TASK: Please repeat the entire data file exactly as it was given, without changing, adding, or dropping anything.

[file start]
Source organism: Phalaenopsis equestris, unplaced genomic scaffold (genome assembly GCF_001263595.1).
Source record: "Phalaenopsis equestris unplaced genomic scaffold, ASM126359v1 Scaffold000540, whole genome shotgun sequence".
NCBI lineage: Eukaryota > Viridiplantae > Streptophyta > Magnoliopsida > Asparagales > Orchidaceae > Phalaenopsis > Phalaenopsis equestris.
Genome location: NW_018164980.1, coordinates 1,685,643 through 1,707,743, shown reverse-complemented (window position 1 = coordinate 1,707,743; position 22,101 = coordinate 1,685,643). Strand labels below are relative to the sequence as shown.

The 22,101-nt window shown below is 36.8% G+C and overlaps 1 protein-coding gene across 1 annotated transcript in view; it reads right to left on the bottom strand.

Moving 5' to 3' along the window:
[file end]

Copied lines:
Source organism: Phalaenopsis equestris, unplaced genomic scaffold (genome assembly GCF_001263595.1).
Source record: "Phalaenopsis equestris unplaced genomic scaffold, ASM126359v1 Scaffold000540, whole genome shotgun sequence".
NCBI lineage: Eukaryota > Viridiplantae > Streptophyta > Magnoliopsida > Asparagales > Orchidaceae > Phalaenopsis > Phalaenopsis equestris.
Genome location: NW_018164980.1, coordinates 1,685,643 through 1,707,743, shown reverse-complemented (window position 1 = coordinate 1,707,743; position 22,101 = coordinate 1,685,643). Strand labels below are relative to the sequence as shown.

The 22,101-nt window shown below is 36.8% G+C and overlaps 1 protein-coding gene across 1 annotated transcript in view; it reads right to left on the bottom strand.

Moving 5' to 3' along the window: